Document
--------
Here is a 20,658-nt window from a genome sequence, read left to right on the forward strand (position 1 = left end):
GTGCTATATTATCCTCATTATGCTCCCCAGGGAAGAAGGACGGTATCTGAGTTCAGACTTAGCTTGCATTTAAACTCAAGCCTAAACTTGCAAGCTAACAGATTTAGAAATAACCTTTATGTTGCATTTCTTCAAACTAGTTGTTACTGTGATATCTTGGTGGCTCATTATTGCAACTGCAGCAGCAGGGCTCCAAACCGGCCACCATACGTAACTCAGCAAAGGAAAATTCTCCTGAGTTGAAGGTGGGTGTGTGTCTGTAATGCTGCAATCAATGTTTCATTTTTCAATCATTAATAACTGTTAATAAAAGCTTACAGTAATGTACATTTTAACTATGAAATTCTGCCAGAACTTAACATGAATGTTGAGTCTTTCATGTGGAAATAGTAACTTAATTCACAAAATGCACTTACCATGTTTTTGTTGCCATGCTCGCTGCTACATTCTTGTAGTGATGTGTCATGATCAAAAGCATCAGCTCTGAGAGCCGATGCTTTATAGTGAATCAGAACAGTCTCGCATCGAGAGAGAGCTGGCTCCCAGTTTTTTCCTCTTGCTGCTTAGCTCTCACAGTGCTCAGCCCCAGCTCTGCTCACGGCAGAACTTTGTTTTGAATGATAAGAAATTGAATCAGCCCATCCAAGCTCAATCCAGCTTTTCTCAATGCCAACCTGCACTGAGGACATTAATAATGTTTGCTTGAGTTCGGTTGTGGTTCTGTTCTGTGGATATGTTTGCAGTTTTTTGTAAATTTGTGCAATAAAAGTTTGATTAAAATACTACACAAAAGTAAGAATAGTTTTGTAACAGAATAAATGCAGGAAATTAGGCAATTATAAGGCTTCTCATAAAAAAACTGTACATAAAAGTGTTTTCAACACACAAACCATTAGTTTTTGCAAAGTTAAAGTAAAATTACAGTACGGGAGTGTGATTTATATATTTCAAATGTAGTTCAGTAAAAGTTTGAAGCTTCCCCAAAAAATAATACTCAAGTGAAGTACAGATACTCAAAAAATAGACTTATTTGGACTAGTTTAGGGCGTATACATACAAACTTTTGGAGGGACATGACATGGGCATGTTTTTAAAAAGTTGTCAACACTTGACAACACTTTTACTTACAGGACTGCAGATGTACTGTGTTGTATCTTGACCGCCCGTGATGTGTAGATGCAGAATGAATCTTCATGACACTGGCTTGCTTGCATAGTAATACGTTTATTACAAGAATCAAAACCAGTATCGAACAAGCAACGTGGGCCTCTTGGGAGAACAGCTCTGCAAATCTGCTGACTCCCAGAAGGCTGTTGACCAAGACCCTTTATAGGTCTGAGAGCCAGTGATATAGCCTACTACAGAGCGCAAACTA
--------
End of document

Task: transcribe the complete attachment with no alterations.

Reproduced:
Here is a 20,658-nt window from a genome sequence, read left to right on the forward strand (position 1 = left end):
GTGCTATATTATCCTCATTATGCTCCCCAGGGAAGAAGGACGGTATCTGAGTTCAGACTTAGCTTGCATTTAAACTCAAGCCTAAACTTGCAAGCTAACAGATTTAGAAATAACCTTTATGTTGCATTTCTTCAAACTAGTTGTTACTGTGATATCTTGGTGGCTCATTATTGCAACTGCAGCAGCAGGGCTCCAAACCGGCCACCATACGTAACTCAGCAAAGGAAAATTCTCCTGAGTTGAAGGTGGGTGTGTGTCTGTAATGCTGCAATCAATGTTTCATTTTTCAATCATTAATAACTGTTAATAAAAGCTTACAGTAATGTACATTTTAACTATGAAATTCTGCCAGAACTTAACATGAATGTTGAGTCTTTCATGTGGAAATAGTAACTTAATTCACAAAATGCACTTACCATGTTTTTGTTGCCATGCTCGCTGCTACATTCTTGTAGTGATGTGTCATGATCAAAAGCATCAGCTCTGAGAGCCGATGCTTTATAGTGAATCAGAACAGTCTCGCATCGAGAGAGAGCTGGCTCCCAGTTTTTTCCTCTTGCTGCTTAGCTCTCACAGTGCTCAGCCCCAGCTCTGCTCACGGCAGAACTTTGTTTTGAATGATAAGAAATTGAATCAGCCCATCCAAGCTCAATCCAGCTTTTCTCAATGCCAACCTGCACTGAGGACATTAATAATGTTTGCTTGAGTTCGGTTGTGGTTCTGTTCTGTGGATATGTTTGCAGTTTTTTGTAAATTTGTGCAATAAAAGTTTGATTAAAATACTACACAAAAGTAAGAATAGTTTTGTAACAGAATAAATGCAGGAAATTAGGCAATTATAAGGCTTCTCATAAAAAAACTGTACATAAAAGTGTTTTCAACACACAAACCATTAGTTTTTGCAAAGTTAAAGTAAAATTACAGTACGGGAGTGTGATTTATATATTTCAAATGTAGTTCAGTAAAAGTTTGAAGCTTCCCCAAAAAATAATACTCAAGTGAAGTACAGATACTCAAAAAATAGACTTATTTGGACTAGTTTAGGGCGTATACATACAAACTTTTGGAGGGACATGACATGGGCATGTTTTTAAAAAGTTGTCAACACTTGACAACACTTTTACTTACAGGACTGCAGATGTACTGTGTTGTATCTTGACCGCCCGTGATGTGTAGATGCAGAATGAATCTTCATGACACTGGCTTGCTTGCATAGTAATACGTTTATTACAAGAATCAAAACCAGTATCGAACAAGCAACGTGGGCCTCTTGGGAGAACAGCTCTGCAAATCTGCTGACTCCCAGAAGGCTGTTGACCAAGACCCTTTATAGGTCTGAGAGCCAGTGATATAGCCTACTACAGAGCGCAAACTA